LARS score like the MSKCC BFI, is a questionnaire for assessing bowel function after SPS with or without radiotherapy for rectal cancer. The LARS score was developed from a large cohort of 961 Danish patients, who received LAR for rectal cancer. It includes five questions, incontinence for flatus, incontinence for liquid stool, frequency (number of daily bowel movements), clustering (having to open bowels again within 1 h of the last opening), and urgency. The LARS score does not use a specific recall period. In its initial validation, the ability of the LARS score to reflect the impact of bowel dysfunction on QoL was proven, and so through the association with many of QoL scales.[22,53] The LARS score severity categories (no, minor, and major LARS) can facilitate identification of patients who need treatment. Those with major LARS, report significantly worse QoL than those with No/minor LARS.[22,52,53] In addition to the original Danish version, the LARS score has been translated into several languages (English, Dutch, Swedish, Spanish, and German), and hence has the capacity for widespread use. The greatest advantages of the LARS score lie in its conciseness and ability to show impact on QoL. It is widely used because of the easy scoring and clinical meaningful severity categories.
But here, we have to raise a question: Which questionnaire is the best for assessment of bowel function? For comprehensive and detailed evaluation of LARS, the MSKCC score would be the questionnaire of choice. For rapid screening or assessment of LARS, the LARS score is the ideal for that. Both instruments are valid and reliable to detect clinically relevant differences. Overall, the MSKCC BFI has a broader scope, covering not only LARS symptoms, but also their consequences. On the other hand, the LARS score is more practical, and can correlate with QoL scores.
As a result of the SPS, especially ISR, and neoadjuvant radiotherapy, some defects or scarring in the anal sphincter can be visualized by using the ERUS with an accuracy of over 98%.
It is one of the standard tools for evaluation of anorectal dysfunction in LARS. In patients with LARS, they usually have decreased resting anal sphincter pressure, SP, and low rectal compliance. However, SP sometimes may be normal in patients with LARS. Moreover, if colonic manometry is done in LARS patients, it will often reveal an increase in high-amplitude propagated contractions.
Defecography/magnetic resonance (MR) defecography
Defecography can be helpful in demonstrating anorectal functional disorders in LARS. Mostly, it shows widened anorectal angle, reduced rectal evacuation and a low volume of the neorectum. MR defecography could reveal detailed information about the anorectal angle, the pelvic floor descent, and anal canal opening.
Treatment of LARS
LARS can be treated with medications, transanal irrigation (TAI), pelvic floor rehabilitation, neurostimulation, or surgery. The choice of treatment is based on the severity, and duration of symptoms. Studies on LARS management are limited, and prospective randomized controlled trials are needed for evidence-based conclusions. However, it is clear that a multimodal approach could represent the best management option for LARS patients rather than a single treatment. The treatment strategies are shown in Figure 2.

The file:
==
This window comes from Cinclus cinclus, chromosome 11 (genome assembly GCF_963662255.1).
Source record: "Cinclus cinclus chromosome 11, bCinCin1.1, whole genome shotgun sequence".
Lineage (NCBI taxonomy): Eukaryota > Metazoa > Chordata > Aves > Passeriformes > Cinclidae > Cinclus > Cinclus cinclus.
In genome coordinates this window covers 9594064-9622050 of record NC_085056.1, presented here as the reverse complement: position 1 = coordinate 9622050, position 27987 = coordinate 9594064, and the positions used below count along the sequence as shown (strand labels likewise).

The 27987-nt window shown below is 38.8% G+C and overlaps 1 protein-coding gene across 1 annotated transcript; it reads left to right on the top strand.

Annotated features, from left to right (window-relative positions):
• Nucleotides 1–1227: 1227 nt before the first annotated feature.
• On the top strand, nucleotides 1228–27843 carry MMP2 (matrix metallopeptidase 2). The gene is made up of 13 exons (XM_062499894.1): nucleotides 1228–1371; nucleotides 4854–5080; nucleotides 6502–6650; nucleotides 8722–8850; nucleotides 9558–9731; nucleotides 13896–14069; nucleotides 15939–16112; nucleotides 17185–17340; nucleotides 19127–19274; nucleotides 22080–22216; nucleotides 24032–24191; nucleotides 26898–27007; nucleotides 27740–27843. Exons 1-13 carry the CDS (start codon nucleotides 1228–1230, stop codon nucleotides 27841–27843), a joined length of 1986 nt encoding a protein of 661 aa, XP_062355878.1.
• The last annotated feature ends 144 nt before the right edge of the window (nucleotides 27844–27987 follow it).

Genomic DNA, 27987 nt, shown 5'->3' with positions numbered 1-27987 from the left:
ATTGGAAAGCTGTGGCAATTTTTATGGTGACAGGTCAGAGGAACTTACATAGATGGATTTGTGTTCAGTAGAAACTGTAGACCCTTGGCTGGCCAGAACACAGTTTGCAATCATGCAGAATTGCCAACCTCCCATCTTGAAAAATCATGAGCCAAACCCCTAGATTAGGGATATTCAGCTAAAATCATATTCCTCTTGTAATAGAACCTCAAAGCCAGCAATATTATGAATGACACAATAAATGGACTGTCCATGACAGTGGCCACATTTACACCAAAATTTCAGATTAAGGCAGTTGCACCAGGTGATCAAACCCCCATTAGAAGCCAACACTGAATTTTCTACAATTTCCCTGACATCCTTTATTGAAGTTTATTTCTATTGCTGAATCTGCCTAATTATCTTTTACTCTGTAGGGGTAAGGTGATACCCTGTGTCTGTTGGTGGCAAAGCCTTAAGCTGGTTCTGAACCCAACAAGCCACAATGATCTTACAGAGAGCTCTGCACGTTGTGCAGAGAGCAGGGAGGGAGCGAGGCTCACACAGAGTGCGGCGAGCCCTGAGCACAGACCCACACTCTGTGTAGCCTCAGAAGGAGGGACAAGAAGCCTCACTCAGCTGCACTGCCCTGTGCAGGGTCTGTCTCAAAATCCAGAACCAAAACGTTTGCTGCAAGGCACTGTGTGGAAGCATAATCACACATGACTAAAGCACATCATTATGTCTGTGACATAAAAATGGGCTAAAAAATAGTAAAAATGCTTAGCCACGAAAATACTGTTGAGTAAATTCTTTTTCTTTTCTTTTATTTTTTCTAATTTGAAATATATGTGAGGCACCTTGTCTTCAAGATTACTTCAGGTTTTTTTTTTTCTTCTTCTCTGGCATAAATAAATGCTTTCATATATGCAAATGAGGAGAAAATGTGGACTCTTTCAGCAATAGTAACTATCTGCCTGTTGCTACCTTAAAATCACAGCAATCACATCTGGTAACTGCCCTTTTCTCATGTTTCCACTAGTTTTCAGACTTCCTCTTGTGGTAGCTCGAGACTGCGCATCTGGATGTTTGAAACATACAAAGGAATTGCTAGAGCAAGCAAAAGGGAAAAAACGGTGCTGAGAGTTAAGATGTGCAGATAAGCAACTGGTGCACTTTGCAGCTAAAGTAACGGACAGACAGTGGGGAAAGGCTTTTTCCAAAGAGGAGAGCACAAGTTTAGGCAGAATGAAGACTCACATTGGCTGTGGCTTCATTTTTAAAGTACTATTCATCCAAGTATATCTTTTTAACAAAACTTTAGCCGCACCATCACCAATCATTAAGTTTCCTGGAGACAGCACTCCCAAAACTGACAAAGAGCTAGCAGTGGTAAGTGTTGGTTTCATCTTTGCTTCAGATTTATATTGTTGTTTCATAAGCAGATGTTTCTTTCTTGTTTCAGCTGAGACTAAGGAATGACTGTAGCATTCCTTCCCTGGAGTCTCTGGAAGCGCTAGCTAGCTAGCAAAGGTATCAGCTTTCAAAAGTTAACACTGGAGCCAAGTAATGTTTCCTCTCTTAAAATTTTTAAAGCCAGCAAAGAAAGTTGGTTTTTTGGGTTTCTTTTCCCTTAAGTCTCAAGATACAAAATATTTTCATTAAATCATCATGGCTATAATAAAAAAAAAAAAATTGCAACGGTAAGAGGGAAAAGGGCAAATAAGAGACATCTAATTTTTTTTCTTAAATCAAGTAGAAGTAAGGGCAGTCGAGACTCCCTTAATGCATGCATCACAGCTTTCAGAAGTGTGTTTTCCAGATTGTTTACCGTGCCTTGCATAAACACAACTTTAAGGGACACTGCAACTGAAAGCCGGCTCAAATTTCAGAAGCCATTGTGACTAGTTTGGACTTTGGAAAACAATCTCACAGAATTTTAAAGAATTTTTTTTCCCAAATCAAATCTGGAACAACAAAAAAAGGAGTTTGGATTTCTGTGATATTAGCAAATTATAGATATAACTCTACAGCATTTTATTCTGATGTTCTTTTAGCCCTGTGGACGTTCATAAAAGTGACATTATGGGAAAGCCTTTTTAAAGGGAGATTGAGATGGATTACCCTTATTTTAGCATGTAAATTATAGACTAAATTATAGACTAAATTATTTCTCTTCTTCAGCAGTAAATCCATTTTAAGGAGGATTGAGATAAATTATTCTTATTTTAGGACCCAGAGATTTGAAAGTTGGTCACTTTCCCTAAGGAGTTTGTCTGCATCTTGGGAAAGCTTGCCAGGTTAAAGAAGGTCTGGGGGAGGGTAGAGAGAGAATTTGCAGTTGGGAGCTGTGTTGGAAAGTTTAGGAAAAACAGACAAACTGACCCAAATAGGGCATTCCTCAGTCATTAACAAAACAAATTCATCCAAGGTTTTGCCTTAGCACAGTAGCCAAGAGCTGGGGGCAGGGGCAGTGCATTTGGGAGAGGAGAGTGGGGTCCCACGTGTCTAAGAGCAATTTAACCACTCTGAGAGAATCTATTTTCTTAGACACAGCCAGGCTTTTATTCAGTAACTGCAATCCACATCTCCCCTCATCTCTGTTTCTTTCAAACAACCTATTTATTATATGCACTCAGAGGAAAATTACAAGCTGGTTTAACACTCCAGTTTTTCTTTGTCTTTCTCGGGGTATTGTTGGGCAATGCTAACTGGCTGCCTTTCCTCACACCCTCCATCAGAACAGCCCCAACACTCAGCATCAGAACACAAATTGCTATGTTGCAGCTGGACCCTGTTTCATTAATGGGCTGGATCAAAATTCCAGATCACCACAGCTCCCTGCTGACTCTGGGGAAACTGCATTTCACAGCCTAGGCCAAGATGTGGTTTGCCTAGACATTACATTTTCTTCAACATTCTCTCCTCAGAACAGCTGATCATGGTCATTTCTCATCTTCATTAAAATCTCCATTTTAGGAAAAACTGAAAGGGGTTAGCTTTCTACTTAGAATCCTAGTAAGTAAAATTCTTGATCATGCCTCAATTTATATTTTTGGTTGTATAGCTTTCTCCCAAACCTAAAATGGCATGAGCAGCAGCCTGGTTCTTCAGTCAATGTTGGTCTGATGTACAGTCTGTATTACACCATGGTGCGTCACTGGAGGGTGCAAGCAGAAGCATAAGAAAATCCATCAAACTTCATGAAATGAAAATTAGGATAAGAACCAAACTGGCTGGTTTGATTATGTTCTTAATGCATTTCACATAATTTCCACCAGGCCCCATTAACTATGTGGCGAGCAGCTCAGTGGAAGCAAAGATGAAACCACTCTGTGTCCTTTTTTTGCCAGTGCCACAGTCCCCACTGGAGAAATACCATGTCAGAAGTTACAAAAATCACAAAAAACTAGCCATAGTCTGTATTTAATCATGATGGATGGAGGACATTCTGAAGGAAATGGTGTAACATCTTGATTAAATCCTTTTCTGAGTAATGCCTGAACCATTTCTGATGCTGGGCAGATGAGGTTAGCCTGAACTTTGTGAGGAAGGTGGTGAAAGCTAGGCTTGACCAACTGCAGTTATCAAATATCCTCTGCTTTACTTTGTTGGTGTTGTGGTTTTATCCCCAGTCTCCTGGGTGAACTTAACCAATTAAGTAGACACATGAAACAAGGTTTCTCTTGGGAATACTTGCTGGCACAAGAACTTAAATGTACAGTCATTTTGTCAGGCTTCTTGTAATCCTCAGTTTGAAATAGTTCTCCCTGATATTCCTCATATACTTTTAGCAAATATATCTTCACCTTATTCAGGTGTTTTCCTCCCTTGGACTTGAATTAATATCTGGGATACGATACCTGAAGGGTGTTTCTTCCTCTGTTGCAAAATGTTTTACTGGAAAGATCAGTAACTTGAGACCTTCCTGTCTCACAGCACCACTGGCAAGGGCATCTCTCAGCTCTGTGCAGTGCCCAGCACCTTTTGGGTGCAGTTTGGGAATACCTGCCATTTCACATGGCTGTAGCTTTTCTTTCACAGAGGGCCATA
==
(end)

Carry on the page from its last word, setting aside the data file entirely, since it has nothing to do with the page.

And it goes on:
Drugs (minor LARS, score <30)
In patients with minor LARS, who are suffering from diarrhea only, can be managed with anti-diarrheal agents like loperamide that has been evaluated in randomized trials in patients with irritable bowel syndrome (IBS). In IBS patients, loperamide improves the stool consistency and decreases the number of bowel movements per day. Moreover, Loperamide significantly decreased stool frequency, modified some aspects of pouch contraction, and improved anal sphincter function in patients who have undergone a restorative proctocolectomy with ileoanal pouch.
Postprandial urgency or incontinence
Some patients with LARS have an exaggerated postprandial response in the neorectum of urgency and/or incontinence. Serotonin receptor antagonist (ramosetron) plays an important role in control. In a study by Itagaki et al, the authors found that oral serotonin receptor antagonist (5 μg of ramosetron hydrochloride, once daily after breakfast) intake resulted in significant improvement in the urgency grade, incontinence score, and the number of toilet visits per day. The results are better if the therapy is given from the first 6 months post-operatively.
Gas and bloating
Patients whose main symptoms are excessive flatulence, or abdominal bloating which can be caused by small intestinal bacterial overgrowth transmitted from the colon causing abnormal fermentation of food, can be treated with antibiotics such as rifaximin or neomycin.
It is thought that injection of anal bulking agents like (dextranomer stabilized in hyaluronic acid) may enhance resting anal pressures and thereby improve fecal continence, especially in patients with passive FI or fecal soilage with limited efficacy.
Other medical treatment with limited role